We learned how not to assemble a table
In the mid-1980s the department I worked for took its first tentative steps into the age of desktop publishing. And my tiny office had nearly as many adjustments to make as I did.
My reliable old typewriter served willingly on an unassuming little cart. But not so the computer. It (a Hewlett-Packard 120) and its entourage (thermal-paper printer and 16-baud modem) required a specialized piece of furniture that would gobble up some 2-1/2 by 5 feet of scarce real estate.
After a couple of hours conferring, measuring, and furniture-muscling, we found an arrangement that would accommodate the newcomer. I assumed the hard part was done.
That would have been the case had the new table arrived as expected - carried in and jockeyed into place by a couple of maintenance workers.
Instead it arrived in a box, "ready to assemble." (Are there three more ominous words?)
That long, shallow box might as well have been a pod deposited by space aliens. Peggy - whose outer-office domain it intruded upon - and I stood staring at it, shrugging.
Our boss came out of his office, sized up the situation, and took charge. Hank tore into the cardboard and wrestled the table top and assorted mysterious pieces out of the box.
Cardboard and table components took over the entire outer office. Nancy, a part-time worker who epitomized unobtrusiveness, continued to work, studiously ignoring the invasion - until a few table legs landed on her desk.
I had pitched in to help Hank with unpacking, and now we each straightened up and surveyed the mess.
Hank picked up a little bag of screws wrapped in a sheet of instructions. He handed me the instructions and pointed to the far side of the office.
"Put this over there, out of the way," he said.
Foolishly, I asked whether he might want to read it, and he waved the question off. "Takes the sport out of it," he quipped.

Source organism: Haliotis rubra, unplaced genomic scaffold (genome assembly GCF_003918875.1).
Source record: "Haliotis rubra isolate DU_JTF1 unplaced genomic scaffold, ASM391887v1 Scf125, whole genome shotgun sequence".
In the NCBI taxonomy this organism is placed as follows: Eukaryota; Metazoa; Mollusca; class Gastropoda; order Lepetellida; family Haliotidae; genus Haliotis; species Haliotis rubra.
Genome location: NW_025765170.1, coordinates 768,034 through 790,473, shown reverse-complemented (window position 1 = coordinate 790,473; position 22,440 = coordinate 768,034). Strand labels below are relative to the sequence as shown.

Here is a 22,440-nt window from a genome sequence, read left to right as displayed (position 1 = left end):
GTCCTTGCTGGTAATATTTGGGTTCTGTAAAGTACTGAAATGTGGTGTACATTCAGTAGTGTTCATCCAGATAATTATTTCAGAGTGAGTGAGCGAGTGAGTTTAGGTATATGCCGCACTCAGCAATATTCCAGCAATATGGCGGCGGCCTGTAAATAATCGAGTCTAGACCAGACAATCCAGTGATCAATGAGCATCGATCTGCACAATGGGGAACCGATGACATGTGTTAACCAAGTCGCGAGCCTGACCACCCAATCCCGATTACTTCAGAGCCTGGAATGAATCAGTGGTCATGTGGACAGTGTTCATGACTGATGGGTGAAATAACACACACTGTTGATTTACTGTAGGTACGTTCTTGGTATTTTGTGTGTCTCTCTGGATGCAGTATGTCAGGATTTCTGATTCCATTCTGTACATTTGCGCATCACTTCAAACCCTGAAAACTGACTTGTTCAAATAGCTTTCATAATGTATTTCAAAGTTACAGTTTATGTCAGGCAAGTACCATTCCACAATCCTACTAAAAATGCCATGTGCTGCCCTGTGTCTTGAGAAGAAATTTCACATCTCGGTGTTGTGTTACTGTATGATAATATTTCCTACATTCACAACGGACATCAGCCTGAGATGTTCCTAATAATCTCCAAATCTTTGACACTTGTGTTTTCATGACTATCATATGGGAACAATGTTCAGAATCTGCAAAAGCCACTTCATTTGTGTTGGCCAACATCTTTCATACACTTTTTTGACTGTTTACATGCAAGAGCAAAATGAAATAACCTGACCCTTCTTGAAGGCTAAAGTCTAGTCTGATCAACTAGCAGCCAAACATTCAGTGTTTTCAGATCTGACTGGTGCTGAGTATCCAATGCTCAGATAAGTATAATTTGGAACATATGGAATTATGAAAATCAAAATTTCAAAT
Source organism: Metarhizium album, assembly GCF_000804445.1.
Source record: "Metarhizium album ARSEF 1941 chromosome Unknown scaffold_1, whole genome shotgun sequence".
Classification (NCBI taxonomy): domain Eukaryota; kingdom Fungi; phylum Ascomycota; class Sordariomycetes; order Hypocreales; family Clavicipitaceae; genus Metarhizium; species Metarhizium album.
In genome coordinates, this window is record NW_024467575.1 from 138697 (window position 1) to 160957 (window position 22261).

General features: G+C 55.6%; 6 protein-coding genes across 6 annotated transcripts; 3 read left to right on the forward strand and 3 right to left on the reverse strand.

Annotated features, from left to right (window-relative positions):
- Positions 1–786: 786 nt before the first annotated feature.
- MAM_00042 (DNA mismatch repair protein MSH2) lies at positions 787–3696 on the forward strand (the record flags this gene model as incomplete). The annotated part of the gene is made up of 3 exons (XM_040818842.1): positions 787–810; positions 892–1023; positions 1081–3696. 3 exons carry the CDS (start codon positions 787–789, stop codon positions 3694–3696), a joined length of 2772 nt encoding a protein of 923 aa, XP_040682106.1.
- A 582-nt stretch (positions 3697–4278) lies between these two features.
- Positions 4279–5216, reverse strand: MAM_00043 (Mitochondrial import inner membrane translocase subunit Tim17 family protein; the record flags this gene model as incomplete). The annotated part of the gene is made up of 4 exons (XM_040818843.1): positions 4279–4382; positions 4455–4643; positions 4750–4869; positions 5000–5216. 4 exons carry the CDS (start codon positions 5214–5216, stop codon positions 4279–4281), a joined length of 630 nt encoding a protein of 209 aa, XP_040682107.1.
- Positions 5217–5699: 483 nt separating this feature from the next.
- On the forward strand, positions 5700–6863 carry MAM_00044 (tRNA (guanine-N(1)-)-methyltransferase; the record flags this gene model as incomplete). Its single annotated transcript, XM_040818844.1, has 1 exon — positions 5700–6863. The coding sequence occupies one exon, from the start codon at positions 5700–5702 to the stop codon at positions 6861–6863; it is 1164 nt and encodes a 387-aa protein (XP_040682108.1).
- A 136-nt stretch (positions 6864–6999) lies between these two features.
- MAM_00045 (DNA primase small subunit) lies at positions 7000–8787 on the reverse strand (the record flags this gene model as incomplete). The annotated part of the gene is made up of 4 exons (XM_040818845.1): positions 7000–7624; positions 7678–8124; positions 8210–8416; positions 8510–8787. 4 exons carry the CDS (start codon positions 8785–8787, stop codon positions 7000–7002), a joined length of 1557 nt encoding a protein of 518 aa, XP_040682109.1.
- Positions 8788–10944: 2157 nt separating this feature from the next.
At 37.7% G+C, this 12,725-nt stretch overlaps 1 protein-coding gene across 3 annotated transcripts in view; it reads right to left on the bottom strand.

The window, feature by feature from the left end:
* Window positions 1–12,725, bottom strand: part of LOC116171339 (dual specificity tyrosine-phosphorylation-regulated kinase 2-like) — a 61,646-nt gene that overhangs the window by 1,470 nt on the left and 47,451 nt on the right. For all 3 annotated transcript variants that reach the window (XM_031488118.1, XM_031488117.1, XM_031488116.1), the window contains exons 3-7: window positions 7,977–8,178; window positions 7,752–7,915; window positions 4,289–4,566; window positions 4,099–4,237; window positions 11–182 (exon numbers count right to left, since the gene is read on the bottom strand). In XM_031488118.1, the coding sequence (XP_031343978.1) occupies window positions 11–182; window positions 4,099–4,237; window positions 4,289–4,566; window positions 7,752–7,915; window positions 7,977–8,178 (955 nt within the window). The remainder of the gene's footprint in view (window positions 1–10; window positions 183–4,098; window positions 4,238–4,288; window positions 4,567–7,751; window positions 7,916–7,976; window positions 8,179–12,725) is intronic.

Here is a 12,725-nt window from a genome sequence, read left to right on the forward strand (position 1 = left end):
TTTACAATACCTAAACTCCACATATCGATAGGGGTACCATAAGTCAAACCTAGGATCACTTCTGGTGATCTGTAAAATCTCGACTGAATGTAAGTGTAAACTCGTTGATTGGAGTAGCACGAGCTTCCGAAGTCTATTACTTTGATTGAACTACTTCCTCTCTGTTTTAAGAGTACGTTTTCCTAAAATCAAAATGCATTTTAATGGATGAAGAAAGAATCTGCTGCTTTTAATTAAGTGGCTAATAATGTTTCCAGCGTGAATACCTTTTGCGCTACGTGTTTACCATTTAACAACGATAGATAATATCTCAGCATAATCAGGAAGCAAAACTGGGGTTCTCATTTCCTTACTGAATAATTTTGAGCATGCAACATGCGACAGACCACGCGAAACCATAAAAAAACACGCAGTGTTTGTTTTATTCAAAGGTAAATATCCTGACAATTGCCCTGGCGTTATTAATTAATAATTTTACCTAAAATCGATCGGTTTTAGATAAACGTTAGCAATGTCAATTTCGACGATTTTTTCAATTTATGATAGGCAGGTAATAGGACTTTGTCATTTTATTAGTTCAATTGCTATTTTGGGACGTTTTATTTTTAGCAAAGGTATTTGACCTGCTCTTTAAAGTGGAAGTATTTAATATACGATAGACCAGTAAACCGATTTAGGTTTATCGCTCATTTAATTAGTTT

We cleared horizontal space for the table top to rest bottom-side up, so Hank could attach the legs - long, strategically bent metal tubes.
The concept seemed simple enough: Each tube leg had several sets of holes to accommodate screws that supposedly would secure the legs to the table top. Piece of cake.
The conundrum: The screws were shorter than the thickness of the tubing. That meant there was no way to hold onto a screw while getting it started in the table hole. Instead, the screw would fall over inside the tubing. (A magnetic screwdriver might have solved the problem, but we didn't have one.)
Hank, a natural entertainer, tried repeatedly to balance a screw and control it with the screwdriver. But each attempt ended the same way - with somebody having to fish the errant screw out of the tubing.
The table had arrived sometime after lunch, and now we were well into the giddy lateness of a long day. I struggled to ignore the mounting comic elements of this misadventure and to focus on the challenge at hand.
At last I hit upon a solution: rubber cement!
In those precomputer days when cut-and-paste involved actual cutting and pasting, we all had bottles of rubber cement.
Why not put a little dab on the head of a screw to give the screwdriver something to hold onto?!
By this point Hank was open to just about anything (short of reading the directions). So I opened a bottle of rubber cement, intending to brush some of that wondrous glop onto a screw head. But Hank reached for the brush, and I handed it over.
He held a screw over the bottle and deftly wielded the brush in a downward stroke toward the screw head - knocking it out of his own grasp and right into the nearly full bottle.
That did it. The laughter I had been suppressing exploded. Tears rolled. I crumpled against the wall. Hank laughed, too, though not quite as effusively.
Peggy and Nancy seemed concerned for my well-being. Or, perhaps, for their own.
Hank finally looked at the instructions - and discovered that the table had come with the wrong set of screws. So we all gave up and went home.
A day or two later the new furnishing, properly assembled, appeared in my office and thereafter served its intended purpose. I don't recall (or maybe never knew) how it came together.
Much has changed since then. These days, my computer perches on a piece of plywood resting on two filing cabinets. No tube legs. No screws. And it's a good thing, too, because I'm completely out of rubber cement.